Godley High School drone

The Godley High School drone class who now have the opportunity to earn a drone pilot’s license. Back row, from left, are junior Samier Martinez, junior Landon Stevenson and junior Eli Franklin. Front row, from left, are senior Brandon Hutto, senior Dakota Cloud, senior Ethan Dennison, junior Christian Godfrey and junior Eduardo Alvarez. 

Unmanned aircraft systems, also known as drones, can be seen in many types of jobs and businesses. They have been seen around Godley High School for the past two years, but now students have the opportunity to earn their drone pilot’s license. 

GHS teacher Jane Cook’s class was able to incorporate a drone into her photography class in 2016 and has expanded the curriculum into another course. 

The eight students taking the course learn how to fly six mini drones, a DJI Mavic Pro, a DJI Phantom III and a DJI Phantom IV. 

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Godley High School drone

Cook said the students are taught how to fly an array of flight patterns and discuss possible occupations in the workforce that involves drones. Students have to be 16 years old to earn their license, she said.

“People are using drones for races, agriculture, fire fighting and even delivering packages now,” she said.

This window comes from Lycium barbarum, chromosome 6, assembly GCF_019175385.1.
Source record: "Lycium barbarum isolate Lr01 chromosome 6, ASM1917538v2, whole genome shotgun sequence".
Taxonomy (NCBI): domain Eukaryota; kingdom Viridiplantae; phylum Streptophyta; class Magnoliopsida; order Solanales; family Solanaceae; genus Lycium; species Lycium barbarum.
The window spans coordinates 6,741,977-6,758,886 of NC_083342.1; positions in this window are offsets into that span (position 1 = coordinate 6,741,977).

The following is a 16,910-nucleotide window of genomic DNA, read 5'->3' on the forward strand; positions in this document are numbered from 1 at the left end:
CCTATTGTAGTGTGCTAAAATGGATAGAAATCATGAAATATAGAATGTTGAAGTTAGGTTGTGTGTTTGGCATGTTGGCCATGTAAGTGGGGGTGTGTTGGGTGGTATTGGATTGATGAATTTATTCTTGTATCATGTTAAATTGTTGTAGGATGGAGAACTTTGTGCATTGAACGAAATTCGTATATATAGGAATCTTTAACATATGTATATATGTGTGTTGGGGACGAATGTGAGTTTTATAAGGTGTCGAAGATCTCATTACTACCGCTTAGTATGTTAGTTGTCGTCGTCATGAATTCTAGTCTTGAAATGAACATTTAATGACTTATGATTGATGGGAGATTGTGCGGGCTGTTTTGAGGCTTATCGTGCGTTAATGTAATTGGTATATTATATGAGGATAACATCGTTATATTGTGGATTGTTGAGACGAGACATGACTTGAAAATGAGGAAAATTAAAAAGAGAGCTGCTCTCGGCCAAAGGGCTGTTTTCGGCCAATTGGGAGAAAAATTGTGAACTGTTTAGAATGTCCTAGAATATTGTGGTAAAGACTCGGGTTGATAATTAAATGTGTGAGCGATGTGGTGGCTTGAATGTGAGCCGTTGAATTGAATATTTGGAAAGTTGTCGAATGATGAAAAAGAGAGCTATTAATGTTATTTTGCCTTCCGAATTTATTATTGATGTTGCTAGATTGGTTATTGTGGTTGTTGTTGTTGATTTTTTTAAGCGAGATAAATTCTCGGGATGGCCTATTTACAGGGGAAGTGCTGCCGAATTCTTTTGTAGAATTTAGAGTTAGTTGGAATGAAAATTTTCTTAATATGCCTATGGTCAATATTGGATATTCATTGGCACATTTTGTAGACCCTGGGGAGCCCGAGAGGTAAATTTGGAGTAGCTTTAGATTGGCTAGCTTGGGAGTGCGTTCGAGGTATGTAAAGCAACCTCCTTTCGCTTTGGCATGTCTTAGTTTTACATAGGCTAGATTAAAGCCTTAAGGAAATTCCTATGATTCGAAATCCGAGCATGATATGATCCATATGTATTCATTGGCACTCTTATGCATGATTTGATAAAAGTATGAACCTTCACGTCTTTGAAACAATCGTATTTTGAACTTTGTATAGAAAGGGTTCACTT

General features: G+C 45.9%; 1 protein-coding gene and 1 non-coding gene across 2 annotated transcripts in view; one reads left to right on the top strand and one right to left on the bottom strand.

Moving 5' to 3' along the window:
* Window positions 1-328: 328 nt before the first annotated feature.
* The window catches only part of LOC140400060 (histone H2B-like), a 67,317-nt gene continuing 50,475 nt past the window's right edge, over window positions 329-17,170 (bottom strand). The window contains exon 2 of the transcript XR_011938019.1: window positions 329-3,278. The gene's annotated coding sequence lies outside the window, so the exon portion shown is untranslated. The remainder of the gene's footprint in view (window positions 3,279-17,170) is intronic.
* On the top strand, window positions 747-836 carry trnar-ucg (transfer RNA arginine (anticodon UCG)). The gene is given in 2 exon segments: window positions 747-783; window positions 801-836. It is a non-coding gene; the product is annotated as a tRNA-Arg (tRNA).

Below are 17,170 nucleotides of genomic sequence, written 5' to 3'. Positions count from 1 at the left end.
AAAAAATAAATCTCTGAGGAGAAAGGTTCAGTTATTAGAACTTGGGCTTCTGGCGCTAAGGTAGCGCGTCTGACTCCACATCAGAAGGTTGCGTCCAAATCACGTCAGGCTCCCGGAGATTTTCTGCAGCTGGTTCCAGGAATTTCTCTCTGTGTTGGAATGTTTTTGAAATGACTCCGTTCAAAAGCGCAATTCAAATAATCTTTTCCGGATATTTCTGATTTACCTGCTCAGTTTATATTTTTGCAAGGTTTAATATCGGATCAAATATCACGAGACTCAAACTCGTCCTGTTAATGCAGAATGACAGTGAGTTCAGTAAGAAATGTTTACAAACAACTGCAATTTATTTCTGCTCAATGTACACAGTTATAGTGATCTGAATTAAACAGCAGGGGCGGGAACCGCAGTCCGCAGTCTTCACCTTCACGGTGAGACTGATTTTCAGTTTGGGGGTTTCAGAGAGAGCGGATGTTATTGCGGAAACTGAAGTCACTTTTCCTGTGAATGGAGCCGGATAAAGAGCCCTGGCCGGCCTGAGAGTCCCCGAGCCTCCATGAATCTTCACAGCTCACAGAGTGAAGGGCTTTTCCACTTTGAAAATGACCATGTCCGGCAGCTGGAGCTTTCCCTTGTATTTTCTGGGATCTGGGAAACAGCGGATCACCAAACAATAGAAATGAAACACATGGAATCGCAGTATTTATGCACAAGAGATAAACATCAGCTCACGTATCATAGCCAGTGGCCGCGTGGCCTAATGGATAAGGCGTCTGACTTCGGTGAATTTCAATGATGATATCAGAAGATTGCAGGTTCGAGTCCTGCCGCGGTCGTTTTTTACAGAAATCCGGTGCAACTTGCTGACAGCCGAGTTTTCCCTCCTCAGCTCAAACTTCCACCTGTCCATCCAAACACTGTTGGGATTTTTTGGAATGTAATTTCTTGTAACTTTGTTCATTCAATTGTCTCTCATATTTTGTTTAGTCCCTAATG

As the new high school was being built over the past two years, she said her students filmed the construction progress. They also film football games and other events all year round, she said.

GHS senior Brandon Hutto said flying drones is one of his hobbies. He took the photography class two years ago and now is in the drone class. 

“Once we finally got the opportunity to have a course on it, I jumped on it because it really interested me,” Hutto said. “I’ve just always liked flying drones. It’s a really cool hobby to have. Once you get started, you can use it for jobs and whatnot and for the future.”

GHS junior Landon Stevenson said he wanted to join the course so he could learn how to fly a drone.

“When I first saw a drone, I thought it was cool,” Stevenson said. “I wanted to learn how to fly it. I like just getting to know the steps on how to fly it and what you can and cannot do.”

Cook said they wanted to bring this course to their school because they want to be on the cutting edge of technology. 

“They have a real life opportunity to go to several different careers and use their expertise as a drone pilot,” she said. “We thought this was another certification or license that they could have.”   

 

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